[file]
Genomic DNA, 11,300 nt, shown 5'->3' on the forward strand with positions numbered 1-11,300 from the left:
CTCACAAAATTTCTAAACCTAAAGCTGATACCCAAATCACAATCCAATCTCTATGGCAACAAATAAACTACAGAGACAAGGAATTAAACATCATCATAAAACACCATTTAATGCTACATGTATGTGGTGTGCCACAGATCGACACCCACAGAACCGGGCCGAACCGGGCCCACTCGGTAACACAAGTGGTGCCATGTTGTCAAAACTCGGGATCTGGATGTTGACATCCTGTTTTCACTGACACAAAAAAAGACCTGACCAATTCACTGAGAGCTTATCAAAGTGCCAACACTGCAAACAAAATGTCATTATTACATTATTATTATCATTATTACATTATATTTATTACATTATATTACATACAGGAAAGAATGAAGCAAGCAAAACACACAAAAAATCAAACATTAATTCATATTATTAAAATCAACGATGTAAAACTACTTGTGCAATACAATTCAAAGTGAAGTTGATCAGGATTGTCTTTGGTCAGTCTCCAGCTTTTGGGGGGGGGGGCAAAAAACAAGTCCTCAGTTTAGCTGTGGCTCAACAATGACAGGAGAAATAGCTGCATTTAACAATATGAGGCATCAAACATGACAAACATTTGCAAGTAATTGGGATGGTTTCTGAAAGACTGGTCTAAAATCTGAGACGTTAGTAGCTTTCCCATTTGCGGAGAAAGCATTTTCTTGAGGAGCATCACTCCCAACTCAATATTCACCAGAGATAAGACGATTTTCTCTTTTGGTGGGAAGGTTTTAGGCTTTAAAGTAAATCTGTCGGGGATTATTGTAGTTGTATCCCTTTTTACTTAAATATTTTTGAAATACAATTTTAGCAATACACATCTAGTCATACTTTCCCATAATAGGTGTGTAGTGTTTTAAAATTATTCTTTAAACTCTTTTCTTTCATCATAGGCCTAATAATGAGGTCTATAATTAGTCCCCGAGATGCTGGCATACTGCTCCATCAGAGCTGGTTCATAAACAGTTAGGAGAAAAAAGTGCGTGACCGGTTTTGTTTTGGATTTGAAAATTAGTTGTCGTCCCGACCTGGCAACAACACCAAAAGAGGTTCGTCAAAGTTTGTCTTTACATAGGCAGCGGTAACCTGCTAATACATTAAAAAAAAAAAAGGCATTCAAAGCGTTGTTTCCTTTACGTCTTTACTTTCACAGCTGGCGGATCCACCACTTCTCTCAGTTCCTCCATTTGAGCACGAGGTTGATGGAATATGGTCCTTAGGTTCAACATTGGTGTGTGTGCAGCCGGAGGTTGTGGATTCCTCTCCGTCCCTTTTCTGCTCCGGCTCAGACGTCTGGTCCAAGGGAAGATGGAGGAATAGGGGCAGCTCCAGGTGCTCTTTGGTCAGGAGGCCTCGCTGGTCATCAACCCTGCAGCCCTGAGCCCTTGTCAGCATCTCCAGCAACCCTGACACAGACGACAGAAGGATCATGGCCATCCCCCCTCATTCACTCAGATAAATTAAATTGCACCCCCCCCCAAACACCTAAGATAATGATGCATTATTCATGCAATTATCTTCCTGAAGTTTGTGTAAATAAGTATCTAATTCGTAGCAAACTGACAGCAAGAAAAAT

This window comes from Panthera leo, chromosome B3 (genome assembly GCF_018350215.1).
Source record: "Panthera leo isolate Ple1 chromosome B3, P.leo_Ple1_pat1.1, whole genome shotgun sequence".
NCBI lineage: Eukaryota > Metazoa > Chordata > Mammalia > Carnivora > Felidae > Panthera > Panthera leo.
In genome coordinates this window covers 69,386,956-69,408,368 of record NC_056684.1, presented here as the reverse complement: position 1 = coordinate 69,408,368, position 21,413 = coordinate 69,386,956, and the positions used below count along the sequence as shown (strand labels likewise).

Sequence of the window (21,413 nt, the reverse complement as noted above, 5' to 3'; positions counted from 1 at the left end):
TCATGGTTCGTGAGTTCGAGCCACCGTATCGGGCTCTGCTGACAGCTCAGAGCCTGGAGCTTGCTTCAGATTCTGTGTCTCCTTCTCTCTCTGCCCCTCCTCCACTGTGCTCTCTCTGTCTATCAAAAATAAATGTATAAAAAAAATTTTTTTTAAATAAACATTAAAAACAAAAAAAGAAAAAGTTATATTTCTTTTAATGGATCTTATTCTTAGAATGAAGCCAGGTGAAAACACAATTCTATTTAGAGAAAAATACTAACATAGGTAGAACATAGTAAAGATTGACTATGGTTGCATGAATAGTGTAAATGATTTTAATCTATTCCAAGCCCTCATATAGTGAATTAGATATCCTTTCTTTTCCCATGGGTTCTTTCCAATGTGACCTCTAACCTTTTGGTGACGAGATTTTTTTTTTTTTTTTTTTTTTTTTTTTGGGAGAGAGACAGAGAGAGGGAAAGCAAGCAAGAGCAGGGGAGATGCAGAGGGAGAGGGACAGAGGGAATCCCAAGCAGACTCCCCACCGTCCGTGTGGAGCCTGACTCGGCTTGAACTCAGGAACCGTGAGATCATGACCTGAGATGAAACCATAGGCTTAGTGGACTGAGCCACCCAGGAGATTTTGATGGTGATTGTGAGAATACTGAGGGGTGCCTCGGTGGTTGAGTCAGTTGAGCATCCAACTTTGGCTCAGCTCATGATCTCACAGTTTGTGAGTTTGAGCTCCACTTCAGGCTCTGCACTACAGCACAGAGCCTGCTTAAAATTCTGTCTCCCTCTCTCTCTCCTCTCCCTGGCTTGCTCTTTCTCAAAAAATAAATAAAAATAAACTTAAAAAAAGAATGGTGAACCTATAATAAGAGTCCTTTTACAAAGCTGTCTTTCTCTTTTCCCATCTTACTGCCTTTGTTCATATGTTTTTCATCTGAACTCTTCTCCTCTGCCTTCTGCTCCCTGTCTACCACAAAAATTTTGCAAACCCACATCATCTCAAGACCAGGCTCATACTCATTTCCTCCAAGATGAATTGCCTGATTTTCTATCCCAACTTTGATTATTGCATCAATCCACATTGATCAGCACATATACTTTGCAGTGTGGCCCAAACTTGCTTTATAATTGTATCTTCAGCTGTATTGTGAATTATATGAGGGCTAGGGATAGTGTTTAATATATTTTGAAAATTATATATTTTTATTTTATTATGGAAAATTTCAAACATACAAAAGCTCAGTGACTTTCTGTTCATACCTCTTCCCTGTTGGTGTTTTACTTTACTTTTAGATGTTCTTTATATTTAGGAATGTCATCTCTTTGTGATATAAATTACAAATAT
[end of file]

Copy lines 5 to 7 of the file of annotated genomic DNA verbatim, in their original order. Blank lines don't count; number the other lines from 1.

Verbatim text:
NCBI lineage: Eukaryota > Metazoa > Chordata > Mammalia > Carnivora > Felidae > Panthera > Panthera leo.
In genome coordinates this window covers 69,386,956-69,408,368 of record NC_056684.1, presented here as the reverse complement: position 1 = coordinate 69,408,368, position 21,413 = coordinate 69,386,956, and the positions used below count along the sequence as shown (strand labels likewise).

Sequence of the window (21,413 nt, the reverse complement as noted above, 5' to 3'; positions counted from 1 at the left end):